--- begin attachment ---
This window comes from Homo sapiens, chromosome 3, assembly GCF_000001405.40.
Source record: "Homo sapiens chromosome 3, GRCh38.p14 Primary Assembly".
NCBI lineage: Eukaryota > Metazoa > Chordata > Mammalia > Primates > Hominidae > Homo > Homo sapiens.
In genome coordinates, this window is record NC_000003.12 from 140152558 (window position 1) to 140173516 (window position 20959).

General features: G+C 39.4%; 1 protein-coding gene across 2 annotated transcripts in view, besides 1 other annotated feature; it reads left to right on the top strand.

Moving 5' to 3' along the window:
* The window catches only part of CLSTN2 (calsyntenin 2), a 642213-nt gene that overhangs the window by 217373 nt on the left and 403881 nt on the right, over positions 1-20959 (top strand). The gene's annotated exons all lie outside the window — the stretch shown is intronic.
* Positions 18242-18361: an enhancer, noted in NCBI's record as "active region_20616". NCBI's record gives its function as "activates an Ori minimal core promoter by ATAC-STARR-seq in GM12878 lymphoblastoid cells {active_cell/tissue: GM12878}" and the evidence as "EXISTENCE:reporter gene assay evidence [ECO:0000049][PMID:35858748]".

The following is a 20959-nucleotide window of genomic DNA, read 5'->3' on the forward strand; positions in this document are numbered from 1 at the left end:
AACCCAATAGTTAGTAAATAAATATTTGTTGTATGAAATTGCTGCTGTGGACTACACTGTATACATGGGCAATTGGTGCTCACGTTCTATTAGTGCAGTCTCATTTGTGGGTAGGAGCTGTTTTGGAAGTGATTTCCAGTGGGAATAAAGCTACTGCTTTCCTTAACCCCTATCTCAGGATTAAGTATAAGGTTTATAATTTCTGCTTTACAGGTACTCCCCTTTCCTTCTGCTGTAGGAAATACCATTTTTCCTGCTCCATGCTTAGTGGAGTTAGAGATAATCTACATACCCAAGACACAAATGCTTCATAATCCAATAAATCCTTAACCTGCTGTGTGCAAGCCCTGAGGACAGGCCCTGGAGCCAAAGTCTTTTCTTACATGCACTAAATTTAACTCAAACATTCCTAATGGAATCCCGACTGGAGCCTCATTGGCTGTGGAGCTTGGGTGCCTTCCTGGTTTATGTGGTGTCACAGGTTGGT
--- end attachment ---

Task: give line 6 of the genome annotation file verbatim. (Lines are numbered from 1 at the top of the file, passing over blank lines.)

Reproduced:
Moving 5' to 3' along the window: